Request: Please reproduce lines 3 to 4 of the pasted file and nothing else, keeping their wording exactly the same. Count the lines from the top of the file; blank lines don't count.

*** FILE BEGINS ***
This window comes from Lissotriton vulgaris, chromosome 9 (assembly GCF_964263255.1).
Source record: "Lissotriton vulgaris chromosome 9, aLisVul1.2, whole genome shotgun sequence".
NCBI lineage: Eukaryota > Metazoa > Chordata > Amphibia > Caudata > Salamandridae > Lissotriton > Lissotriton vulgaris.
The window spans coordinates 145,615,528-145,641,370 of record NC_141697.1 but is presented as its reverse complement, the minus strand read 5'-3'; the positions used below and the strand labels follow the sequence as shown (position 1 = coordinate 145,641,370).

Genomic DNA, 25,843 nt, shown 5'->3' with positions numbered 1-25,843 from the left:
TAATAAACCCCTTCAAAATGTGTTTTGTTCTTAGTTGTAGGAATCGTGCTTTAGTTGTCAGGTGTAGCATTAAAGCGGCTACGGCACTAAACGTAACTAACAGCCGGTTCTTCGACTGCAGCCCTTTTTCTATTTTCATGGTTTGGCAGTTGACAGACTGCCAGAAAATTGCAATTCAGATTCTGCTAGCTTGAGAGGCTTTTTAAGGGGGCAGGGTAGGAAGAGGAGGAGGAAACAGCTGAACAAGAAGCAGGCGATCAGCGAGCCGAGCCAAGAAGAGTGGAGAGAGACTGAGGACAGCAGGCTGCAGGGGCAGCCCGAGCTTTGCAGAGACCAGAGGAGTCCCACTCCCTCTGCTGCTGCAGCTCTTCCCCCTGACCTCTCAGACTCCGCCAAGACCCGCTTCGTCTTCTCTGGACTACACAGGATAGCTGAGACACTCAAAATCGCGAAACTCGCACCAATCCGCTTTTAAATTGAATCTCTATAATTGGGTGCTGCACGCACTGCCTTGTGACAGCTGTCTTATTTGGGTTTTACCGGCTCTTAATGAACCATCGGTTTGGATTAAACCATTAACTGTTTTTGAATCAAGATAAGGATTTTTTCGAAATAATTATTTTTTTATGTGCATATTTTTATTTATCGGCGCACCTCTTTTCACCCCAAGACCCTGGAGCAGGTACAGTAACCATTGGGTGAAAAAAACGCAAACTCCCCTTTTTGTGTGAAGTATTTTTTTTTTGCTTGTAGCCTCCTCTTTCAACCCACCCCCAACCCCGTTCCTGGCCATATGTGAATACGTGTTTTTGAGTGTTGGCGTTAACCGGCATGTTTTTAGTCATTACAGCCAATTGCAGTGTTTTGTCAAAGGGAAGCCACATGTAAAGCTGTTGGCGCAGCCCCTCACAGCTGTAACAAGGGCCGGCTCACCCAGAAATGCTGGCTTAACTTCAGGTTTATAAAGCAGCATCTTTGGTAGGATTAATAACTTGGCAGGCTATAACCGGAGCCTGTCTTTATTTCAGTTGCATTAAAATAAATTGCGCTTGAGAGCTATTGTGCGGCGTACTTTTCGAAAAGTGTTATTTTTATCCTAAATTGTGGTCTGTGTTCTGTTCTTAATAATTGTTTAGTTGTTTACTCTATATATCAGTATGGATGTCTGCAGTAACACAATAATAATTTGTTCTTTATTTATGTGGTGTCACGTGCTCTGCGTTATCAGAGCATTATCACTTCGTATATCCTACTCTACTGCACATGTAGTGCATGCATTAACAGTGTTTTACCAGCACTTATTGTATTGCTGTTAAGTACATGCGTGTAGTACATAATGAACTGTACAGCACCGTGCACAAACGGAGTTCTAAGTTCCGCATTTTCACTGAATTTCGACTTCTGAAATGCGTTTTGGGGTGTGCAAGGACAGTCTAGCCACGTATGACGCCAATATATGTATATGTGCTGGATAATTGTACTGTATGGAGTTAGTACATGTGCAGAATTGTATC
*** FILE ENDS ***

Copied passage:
NCBI lineage: Eukaryota > Metazoa > Chordata > Amphibia > Caudata > Salamandridae > Lissotriton > Lissotriton vulgaris.
The window spans coordinates 145,615,528-145,641,370 of record NC_141697.1 but is presented as its reverse complement, the minus strand read 5'-3'; the positions used below and the strand labels follow the sequence as shown (position 1 = coordinate 145,641,370).